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Seaway Bank & Trust Co. v. MVF Properties, LLC

United States District Court, E.D. Wisconsin

October 11, 2017

SEAWAY BANK AND TRUST COMPANY, Plaintiff,
v.
MVF PROPERTIES, LLC, JAMES C. FAZIO, FAZIO AUTOMOTIVE INC., AMANDA MAY REITZ, JOHN DOES A THROUGH N and JANE DOES A THROUGH N, Defendants,
v.
FEDERAL DEPOSIT INSURANCE CORPORATION, as Receiver for Seaway Bank and Trust Company, Counterclaim Defendant.

          ORDER

          J.P. Stadtmueller U.S. District Judge

         1. INTRODUCTION

         This case was originally filed in Milwaukee County Circuit Court by plaintiff Seaway Bank and Trust Company (“Seaway”) against defendants MVF Properties, LLC (“MVF”), James C. Fazio (“Fazio”) and Fazio Automotive Inc. (“FA”). (Docket #1 at 1-2, #4). Subsequent to the filing of the case in Milwaukee County, Seaway Bank was closed and the Federal Deposit Insurance Corporation (“FDIC”) was appointed as its Receiver. (Docket #1 at 2). The defendants in the state court action filed counterclaims against Seaway, and the FDIC stepped into that action in Seaway's shoes to defend against the counterclaims. Id. The FDIC then removed the case to this Court, id. at 1-2, and moved for dismissal of MVF, Fazio, and FA's counterclaims, on the basis that this Court lacks jurisdiction over the counterclaims because MVF, Fazio, and FA did not first exhaust a statutory, mandatory pre-litigation claims process established by the Financial Institutions Reform, Recovery and Enforcement Act of 1989 (“FIRREA”), (Docket #7). MVF, Fazio, and FA did not oppose the FDIC's motion. For the reasons stated below, the Court will grant the FDIC's motion.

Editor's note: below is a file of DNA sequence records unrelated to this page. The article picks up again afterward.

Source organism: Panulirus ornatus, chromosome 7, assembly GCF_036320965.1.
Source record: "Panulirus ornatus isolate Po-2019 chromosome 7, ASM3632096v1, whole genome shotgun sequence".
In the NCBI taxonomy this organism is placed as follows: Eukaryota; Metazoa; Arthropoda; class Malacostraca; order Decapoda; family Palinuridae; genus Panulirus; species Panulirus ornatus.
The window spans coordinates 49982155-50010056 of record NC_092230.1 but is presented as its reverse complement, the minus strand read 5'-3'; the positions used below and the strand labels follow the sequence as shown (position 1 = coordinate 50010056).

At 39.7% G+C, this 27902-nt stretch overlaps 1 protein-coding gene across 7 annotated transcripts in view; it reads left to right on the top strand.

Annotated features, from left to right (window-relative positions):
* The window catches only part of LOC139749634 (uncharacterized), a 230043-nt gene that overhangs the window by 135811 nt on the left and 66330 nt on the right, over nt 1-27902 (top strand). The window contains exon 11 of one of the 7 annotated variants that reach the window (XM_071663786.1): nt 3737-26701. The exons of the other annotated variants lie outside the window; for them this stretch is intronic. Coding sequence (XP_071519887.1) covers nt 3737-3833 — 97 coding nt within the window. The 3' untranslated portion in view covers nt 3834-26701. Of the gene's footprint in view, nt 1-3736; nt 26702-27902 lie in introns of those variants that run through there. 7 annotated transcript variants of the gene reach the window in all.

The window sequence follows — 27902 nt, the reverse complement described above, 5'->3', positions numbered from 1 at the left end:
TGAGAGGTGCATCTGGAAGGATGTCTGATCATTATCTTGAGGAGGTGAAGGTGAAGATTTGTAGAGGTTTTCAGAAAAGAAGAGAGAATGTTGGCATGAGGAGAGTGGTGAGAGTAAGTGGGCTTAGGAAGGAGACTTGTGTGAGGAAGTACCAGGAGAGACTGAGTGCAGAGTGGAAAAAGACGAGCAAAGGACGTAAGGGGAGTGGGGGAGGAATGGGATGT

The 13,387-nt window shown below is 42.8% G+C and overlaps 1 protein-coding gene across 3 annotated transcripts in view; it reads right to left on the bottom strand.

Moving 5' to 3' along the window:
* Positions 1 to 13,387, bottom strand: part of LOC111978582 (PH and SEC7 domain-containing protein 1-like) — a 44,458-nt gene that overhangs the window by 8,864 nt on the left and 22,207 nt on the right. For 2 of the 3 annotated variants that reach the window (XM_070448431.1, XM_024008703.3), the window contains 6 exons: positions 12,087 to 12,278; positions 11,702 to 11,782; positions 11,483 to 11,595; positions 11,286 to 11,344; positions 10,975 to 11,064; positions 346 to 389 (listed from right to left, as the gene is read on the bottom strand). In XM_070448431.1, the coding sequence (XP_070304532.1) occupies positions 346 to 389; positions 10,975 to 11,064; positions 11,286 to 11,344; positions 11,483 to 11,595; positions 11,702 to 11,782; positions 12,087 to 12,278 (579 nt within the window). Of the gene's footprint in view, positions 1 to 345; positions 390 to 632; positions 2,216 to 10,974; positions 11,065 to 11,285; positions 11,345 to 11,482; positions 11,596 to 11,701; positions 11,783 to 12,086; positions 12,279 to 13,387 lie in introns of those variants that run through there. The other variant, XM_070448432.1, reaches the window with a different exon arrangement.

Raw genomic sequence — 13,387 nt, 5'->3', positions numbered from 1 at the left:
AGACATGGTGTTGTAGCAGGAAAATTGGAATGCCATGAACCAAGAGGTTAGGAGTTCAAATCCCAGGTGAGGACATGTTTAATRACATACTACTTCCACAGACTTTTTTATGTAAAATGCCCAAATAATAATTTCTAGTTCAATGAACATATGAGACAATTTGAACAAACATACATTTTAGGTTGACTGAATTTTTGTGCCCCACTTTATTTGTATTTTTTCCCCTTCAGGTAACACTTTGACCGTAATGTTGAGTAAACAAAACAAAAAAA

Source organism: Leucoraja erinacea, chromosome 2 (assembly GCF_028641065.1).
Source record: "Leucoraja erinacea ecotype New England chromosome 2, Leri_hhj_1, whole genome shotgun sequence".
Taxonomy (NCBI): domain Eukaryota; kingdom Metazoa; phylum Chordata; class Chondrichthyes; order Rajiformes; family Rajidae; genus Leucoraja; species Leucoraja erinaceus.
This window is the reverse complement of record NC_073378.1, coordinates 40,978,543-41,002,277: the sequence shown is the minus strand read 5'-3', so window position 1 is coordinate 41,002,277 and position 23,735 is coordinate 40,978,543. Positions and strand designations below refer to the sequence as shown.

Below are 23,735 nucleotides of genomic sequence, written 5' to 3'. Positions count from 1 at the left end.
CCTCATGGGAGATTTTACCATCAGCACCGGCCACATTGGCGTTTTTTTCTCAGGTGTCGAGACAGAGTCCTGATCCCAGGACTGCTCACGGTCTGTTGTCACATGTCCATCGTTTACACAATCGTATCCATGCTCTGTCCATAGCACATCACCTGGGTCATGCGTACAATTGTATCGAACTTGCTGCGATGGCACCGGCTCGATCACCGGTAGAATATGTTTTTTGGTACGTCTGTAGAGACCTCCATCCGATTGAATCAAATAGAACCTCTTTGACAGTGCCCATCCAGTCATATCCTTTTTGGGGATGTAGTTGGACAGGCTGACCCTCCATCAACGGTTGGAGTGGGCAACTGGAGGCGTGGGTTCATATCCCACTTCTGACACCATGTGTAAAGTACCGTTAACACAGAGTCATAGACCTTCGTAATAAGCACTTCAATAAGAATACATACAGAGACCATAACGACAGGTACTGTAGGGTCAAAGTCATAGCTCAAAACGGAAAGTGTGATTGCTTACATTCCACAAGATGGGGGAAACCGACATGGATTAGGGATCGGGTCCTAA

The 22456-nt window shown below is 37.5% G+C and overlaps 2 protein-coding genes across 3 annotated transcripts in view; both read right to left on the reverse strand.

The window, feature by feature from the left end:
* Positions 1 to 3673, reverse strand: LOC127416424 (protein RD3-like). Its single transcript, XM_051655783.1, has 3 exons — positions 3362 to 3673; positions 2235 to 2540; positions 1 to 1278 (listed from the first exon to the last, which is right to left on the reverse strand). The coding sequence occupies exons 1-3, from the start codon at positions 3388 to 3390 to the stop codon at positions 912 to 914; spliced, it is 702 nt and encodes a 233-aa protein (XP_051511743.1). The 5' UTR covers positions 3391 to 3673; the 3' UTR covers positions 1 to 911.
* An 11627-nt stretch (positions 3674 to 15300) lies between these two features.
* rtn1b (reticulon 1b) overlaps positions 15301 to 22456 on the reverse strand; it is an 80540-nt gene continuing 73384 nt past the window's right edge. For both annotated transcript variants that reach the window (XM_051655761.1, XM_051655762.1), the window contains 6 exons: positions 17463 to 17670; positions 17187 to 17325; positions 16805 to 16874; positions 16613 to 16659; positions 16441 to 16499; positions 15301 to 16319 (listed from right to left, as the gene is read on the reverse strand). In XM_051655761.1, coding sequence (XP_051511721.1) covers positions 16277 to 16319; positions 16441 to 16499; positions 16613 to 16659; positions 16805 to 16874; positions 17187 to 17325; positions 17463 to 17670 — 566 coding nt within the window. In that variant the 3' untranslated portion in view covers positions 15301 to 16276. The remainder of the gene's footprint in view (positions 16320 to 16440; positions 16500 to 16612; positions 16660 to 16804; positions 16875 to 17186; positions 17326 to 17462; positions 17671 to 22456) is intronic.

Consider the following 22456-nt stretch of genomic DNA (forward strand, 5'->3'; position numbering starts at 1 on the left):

2. STANDARD OF REVIEW

         The FDIC has moved to dismiss the defendants' counterclaims pursuant to Federal Rule of Civil Procedure 12(b)(6). This rule provides for dismissal of pleadings which fail to state a viable claim for relief. Fed.R.Civ.P. 12(b)(6). To state a viable claim, a pleading must provide “a short and plain statement of the claim showing that the pleader is entitled to relief.” Fed.R.Civ.P. 8(a)(2). In other words, the pleading must give “fair notice of what the . . . claim is and the grounds upon which it rests.” Bell Atl. Corp. v. Twombly, 550 U.S. 544, 555 (2007) (citation omitted). The allegations must “plausibly suggest” a right to relief, “raising that possibility above a speculative level.” Kubiak v. City of Chicago, 810 F.3d 476, 480 (7th Cir. 2016) (citation omitted).